But what I didn’t know, until I read this post on your blog, is that it was run by Monks. For some reason this alleviates some of my concerns. I just couldn’t picture Buddhist Monks actively practicing cruelty on animals.
    Kenan Lucas recently posted..First Night In Bustling Tokyo City

  2. Now that you have seen the asthetically pleasing things the temple presented to you, now see the reality of the 100 + tigers hidden out of your view. Suffering.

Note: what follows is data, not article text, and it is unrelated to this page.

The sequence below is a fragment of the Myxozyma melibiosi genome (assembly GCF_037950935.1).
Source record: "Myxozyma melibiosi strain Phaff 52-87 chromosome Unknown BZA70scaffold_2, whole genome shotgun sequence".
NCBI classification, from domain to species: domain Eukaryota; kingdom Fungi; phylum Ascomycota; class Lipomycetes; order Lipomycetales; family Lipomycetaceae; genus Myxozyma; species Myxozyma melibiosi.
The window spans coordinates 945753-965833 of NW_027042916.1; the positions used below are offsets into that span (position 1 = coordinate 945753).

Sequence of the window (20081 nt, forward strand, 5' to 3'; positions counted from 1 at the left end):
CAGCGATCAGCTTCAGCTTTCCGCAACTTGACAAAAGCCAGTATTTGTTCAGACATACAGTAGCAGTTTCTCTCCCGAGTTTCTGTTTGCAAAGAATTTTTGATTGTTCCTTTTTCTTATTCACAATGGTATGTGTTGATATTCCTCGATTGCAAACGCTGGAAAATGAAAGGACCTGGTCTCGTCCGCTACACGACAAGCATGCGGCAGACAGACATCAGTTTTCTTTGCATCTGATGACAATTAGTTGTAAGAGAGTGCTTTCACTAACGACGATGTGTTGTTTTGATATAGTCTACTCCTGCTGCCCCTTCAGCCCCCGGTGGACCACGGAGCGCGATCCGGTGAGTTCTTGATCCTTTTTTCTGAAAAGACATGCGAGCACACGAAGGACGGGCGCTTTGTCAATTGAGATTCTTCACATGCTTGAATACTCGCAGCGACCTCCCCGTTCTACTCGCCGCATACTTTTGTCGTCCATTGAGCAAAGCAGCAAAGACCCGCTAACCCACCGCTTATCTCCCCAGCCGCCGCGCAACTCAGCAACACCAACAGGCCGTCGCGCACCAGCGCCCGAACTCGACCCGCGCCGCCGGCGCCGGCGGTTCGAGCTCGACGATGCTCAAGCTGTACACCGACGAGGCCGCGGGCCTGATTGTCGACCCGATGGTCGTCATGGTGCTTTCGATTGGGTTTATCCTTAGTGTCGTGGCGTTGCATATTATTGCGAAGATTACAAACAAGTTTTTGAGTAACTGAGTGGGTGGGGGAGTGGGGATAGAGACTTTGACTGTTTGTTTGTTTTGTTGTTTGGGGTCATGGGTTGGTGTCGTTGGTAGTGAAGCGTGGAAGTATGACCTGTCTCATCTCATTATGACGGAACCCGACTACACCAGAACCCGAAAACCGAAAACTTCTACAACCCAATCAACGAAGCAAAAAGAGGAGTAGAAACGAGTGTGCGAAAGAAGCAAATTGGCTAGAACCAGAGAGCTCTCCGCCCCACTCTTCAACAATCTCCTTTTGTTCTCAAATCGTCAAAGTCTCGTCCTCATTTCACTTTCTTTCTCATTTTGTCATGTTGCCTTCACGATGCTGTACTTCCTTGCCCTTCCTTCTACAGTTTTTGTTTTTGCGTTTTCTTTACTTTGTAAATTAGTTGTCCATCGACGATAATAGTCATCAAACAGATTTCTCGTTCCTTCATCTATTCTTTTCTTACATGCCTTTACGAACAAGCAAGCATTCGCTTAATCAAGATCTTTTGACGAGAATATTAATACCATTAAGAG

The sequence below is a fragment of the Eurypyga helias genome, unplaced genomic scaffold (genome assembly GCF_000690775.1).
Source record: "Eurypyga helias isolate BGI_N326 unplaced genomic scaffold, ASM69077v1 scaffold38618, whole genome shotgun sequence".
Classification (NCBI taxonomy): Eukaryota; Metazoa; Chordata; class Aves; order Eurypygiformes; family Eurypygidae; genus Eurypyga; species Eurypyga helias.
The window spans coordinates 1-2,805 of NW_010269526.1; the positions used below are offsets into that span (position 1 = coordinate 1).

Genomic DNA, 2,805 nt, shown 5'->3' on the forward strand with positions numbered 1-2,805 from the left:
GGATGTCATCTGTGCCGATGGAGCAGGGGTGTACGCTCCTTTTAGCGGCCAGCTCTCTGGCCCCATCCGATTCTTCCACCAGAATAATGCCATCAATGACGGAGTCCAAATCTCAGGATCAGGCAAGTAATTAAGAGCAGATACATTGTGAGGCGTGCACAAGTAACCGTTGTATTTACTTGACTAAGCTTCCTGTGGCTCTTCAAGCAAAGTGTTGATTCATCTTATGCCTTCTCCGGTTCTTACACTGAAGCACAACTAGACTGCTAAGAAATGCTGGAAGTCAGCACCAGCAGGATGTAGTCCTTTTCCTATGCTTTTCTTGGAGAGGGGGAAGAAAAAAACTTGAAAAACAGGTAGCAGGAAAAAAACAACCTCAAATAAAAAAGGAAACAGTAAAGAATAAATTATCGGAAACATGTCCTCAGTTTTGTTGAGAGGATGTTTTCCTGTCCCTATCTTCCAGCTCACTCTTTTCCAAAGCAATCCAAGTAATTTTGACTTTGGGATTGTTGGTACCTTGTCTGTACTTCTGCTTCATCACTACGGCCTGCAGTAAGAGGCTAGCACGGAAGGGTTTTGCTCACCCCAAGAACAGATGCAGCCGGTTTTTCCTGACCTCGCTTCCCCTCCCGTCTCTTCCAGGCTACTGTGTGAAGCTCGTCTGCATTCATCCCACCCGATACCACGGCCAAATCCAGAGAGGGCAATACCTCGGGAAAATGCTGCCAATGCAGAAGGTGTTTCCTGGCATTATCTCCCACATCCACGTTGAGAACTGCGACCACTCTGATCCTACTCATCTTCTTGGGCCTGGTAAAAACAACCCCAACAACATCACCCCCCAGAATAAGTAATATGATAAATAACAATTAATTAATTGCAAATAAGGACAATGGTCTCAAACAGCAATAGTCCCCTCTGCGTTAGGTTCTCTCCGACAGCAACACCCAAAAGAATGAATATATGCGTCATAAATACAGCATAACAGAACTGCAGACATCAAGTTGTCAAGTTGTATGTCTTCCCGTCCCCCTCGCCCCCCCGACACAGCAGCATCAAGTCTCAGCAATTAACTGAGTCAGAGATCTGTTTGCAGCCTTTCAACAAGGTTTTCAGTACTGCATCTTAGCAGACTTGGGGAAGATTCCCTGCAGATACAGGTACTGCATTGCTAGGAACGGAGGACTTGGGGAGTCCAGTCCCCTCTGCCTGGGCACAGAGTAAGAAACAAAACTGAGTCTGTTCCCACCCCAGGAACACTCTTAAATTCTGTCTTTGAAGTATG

3. How anyone, especially Westerners, who supposedly have the luxury of being animal welfare advocates, could justify these temples… it’s shocking. It doesn’t matter if these temples are being run by supposed Monks, or the Dali Lama himself. Restricting a full size tiger to 2 feet of chain, breeding them to entice visitors and separating the cubs from their mothers is cruel. A sentiment that would surely be shared by most people if they saw a dog living in the same condition. But it’s suddenly okay if it’s for the amusement of other people. You people are as shameful as the money grubbing “Monks” living of these animals misery. Thank’s a lot for perpetuating this cycle.